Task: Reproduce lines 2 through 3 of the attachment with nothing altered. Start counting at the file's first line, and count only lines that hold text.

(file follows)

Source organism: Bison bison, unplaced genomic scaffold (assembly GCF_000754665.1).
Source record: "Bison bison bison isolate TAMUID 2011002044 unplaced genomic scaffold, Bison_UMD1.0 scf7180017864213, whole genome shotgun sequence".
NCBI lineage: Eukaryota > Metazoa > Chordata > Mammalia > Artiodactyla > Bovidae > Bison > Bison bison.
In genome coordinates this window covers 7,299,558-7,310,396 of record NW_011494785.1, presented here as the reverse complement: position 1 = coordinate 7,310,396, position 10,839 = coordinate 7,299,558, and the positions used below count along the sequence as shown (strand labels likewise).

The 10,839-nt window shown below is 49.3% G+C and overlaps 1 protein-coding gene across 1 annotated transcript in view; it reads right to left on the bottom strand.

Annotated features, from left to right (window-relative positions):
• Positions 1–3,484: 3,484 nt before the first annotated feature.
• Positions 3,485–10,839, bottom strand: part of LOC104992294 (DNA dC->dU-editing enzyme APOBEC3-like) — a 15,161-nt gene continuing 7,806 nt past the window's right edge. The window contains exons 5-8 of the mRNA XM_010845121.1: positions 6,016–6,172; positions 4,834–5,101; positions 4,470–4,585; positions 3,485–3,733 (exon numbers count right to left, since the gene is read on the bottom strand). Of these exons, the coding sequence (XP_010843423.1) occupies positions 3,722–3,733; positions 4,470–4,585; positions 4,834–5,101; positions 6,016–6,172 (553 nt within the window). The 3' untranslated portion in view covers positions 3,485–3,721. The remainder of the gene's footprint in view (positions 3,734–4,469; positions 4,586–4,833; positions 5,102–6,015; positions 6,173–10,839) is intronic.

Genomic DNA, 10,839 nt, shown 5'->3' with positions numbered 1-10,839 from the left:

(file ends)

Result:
Source record: "Bison bison bison isolate TAMUID 2011002044 unplaced genomic scaffold, Bison_UMD1.0 scf7180017864213, whole genome shotgun sequence".
NCBI lineage: Eukaryota > Metazoa > Chordata > Mammalia > Artiodactyla > Bovidae > Bison > Bison bison.